Brinkmann Gynaecology

Ovarian Cancer Awareness

Ovarian cancer is the fourth most common cause of death from cancer in women in the UK. 6,800 new cases are diagnosed each year but the average GP may only see one case of ovarian cancer every 5 years.

A Cancer Research UK study reveals that 40% of people may delay getting symptoms checked out because they are worried about the outcome.  Late diagnosis is a problem for all cancers, but particularly for ovarian cancer where we know a third of women are diagnosed in A&E departments. Three quarters of UK women only learn they have ovarian cancer once it has spread and is so much harder to treat. This is because ovarian cancer is difficult to diagnose with largely nonspecific abdominal symptoms.

Yet early diagnosis of cancer makes a successful outcome significantly more likely and, when diagnosed early, the outcomes for women with ovarian cancer can be good. Promising new treatment options are becoming available to women with ovarian cancer, including Avastin®, which offers significant benefit in addition to surgery and other chemotherapy treatments.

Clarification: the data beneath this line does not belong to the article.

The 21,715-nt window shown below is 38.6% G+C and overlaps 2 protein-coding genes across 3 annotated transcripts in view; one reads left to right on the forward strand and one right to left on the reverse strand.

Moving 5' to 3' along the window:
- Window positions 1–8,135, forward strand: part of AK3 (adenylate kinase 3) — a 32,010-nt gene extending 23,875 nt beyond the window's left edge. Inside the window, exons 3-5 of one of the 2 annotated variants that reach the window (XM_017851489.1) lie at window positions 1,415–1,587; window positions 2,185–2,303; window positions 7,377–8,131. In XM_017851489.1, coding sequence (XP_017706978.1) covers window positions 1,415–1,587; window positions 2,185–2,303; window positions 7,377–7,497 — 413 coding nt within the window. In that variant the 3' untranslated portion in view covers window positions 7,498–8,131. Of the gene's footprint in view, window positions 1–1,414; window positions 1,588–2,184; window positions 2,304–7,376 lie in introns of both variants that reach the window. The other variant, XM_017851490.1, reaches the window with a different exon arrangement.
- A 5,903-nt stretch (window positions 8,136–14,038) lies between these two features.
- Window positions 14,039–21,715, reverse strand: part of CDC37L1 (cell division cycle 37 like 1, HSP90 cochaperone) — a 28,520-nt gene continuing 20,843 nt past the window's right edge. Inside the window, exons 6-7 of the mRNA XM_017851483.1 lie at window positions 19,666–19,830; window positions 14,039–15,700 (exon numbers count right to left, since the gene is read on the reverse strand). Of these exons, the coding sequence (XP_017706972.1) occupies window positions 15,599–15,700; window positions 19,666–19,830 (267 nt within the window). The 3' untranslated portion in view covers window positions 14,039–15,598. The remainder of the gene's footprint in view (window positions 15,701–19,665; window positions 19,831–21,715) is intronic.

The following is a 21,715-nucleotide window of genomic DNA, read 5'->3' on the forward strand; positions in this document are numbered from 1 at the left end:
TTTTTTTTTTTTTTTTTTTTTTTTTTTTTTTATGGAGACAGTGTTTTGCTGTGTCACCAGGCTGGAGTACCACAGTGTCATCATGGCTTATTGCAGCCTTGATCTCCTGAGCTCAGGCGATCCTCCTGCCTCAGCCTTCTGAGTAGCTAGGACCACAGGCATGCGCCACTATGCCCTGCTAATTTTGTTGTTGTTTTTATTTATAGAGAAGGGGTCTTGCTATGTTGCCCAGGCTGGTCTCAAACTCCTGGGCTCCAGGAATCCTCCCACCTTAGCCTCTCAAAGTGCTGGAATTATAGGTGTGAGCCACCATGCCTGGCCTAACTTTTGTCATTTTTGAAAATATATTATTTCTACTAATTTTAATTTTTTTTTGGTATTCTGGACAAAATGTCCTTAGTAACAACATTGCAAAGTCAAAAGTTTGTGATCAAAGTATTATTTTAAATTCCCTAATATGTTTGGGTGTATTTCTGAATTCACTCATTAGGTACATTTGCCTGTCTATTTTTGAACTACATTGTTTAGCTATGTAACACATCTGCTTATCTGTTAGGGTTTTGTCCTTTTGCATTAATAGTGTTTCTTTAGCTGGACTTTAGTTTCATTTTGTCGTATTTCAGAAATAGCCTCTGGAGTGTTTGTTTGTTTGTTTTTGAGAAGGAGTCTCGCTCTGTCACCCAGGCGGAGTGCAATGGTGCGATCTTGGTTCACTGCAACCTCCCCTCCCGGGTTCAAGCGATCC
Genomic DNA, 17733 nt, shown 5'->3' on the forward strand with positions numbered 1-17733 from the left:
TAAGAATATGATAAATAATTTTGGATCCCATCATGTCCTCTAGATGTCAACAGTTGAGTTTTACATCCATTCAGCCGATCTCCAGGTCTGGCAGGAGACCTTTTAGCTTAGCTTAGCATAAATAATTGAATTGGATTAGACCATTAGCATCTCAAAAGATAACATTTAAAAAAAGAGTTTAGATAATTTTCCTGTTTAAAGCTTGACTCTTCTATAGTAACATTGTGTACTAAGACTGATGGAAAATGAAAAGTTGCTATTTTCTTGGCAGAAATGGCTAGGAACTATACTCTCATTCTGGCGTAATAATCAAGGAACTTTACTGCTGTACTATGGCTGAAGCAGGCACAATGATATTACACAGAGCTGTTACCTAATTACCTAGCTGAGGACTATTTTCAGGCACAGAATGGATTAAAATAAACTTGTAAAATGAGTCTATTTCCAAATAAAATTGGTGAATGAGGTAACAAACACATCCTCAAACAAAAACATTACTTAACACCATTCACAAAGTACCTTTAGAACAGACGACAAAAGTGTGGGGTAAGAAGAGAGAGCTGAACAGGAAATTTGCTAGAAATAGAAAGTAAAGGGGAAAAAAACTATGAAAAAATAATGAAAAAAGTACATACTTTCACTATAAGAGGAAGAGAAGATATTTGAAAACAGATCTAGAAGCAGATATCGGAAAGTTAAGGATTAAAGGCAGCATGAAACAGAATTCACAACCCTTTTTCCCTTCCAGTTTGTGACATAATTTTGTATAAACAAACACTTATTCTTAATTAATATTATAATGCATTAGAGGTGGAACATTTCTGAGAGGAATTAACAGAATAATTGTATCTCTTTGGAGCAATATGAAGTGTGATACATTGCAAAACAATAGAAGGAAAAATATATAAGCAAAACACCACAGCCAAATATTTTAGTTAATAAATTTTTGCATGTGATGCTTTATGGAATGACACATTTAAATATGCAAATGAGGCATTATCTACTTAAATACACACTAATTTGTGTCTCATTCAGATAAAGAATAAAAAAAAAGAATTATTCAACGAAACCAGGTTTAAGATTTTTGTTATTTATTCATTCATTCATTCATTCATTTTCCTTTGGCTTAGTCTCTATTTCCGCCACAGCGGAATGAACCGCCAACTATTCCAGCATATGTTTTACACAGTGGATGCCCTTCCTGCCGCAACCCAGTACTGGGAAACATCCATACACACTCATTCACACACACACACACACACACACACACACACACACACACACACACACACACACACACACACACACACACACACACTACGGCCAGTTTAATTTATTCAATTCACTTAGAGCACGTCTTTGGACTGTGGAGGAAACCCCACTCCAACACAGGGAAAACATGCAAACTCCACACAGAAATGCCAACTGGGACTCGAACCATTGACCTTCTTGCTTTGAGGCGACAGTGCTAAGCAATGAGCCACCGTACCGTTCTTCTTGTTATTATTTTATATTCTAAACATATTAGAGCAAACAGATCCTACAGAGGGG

Historically ovarian cancer has been known as the silent killer but recent studies have shown that the majority of women, even those in the early stages of the disease, do have symptoms prior to diagnosis with a median duration of 12 months.

Ovarian cancer is particularly difficult to diagnose as presentation is often vague with non-specific abdominal symptoms. However, increasing evidence shows that women with ovarian cancer do encounter specific symptoms more frequently, severely and persistently than those without the disease.

Any of the following symptoms, if they occur on most days, can be suggestive of ovarian cancer:

  • Persistent pelvic or stomach pain with increased stomach size
  • Persistent and continuous bloating
  • Difficulty eating and feeling full quickly

Women with ovarian cancer are often first referred to gastroenterologists resulting in a delay in diagnosis. If a woman over 50 years of age presents with new onset IBS-like symptoms, this should be a strong cause for concern for possible serious disease, including ovarian cancer. The risk of sporadic ovarian cancer increases with age and after the menopause.

Although less common than other cancers, ovarian cancer is not silent and early diagnosis may save lives.

January 2012 Sussex Life Magazine January 2012 Sussex Life Magazine (611 KB)